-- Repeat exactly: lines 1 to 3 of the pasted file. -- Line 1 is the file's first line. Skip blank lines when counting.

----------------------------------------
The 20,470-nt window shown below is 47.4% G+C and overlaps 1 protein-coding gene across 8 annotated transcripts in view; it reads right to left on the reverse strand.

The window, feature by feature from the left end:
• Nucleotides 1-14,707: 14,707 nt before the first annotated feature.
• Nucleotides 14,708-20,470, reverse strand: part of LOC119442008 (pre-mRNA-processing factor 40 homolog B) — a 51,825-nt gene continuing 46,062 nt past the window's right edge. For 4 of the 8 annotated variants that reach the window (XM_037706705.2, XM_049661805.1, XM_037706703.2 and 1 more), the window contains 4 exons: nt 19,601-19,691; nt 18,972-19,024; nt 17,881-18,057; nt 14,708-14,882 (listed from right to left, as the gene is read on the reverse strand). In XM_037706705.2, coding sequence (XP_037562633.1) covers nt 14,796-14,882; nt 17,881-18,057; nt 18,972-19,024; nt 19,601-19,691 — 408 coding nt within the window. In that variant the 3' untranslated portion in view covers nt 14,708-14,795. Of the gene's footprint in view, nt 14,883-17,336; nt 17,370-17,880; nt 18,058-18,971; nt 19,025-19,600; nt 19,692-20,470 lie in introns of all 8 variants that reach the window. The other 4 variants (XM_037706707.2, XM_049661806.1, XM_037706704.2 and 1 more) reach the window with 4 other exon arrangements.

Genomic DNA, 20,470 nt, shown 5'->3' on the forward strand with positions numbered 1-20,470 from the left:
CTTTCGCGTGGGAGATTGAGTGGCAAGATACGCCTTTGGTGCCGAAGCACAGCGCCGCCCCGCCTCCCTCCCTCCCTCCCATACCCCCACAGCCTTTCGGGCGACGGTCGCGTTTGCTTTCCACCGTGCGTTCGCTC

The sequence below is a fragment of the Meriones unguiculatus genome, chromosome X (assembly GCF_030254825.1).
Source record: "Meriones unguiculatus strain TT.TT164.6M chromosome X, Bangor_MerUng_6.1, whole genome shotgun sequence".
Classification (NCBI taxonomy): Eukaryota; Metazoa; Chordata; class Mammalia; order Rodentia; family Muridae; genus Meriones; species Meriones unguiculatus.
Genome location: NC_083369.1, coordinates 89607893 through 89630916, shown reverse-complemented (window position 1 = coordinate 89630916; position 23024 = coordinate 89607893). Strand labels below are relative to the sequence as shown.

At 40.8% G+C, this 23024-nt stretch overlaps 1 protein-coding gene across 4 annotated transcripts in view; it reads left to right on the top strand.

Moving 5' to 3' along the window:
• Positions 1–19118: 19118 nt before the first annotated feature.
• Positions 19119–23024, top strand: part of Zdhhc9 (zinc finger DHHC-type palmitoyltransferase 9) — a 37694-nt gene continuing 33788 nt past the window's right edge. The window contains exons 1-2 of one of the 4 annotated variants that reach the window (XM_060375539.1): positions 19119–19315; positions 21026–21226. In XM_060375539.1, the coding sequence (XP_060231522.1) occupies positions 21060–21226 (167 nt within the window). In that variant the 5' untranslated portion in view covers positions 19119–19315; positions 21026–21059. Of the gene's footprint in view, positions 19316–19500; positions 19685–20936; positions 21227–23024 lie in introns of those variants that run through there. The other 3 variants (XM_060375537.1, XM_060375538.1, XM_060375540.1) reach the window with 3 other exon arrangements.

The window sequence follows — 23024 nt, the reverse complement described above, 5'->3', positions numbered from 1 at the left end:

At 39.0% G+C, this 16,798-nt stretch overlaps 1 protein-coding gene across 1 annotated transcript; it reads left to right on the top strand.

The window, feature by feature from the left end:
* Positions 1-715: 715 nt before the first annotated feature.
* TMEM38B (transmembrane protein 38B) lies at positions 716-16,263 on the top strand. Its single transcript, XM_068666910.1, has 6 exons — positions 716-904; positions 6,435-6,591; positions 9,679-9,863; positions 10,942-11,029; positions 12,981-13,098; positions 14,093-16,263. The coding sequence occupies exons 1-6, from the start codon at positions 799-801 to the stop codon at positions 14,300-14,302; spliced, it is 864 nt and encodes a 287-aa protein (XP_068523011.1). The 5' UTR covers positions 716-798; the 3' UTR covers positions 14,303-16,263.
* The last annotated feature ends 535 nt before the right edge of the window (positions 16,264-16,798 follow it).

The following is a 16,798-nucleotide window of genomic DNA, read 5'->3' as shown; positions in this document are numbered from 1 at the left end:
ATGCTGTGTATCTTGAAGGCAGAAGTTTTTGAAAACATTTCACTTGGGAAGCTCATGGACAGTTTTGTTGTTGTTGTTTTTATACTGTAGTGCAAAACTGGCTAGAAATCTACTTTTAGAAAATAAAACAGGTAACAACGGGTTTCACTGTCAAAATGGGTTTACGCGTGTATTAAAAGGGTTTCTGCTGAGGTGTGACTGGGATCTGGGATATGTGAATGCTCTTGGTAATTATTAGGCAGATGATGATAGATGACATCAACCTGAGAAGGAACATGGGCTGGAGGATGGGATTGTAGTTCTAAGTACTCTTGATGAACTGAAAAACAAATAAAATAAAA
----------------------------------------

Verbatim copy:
The 20,470-nt window shown below is 47.4% G+C and overlaps 1 protein-coding gene across 8 annotated transcripts in view; it reads right to left on the reverse strand.

The window, feature by feature from the left end:
• Nucleotides 1-14,707: 14,707 nt before the first annotated feature.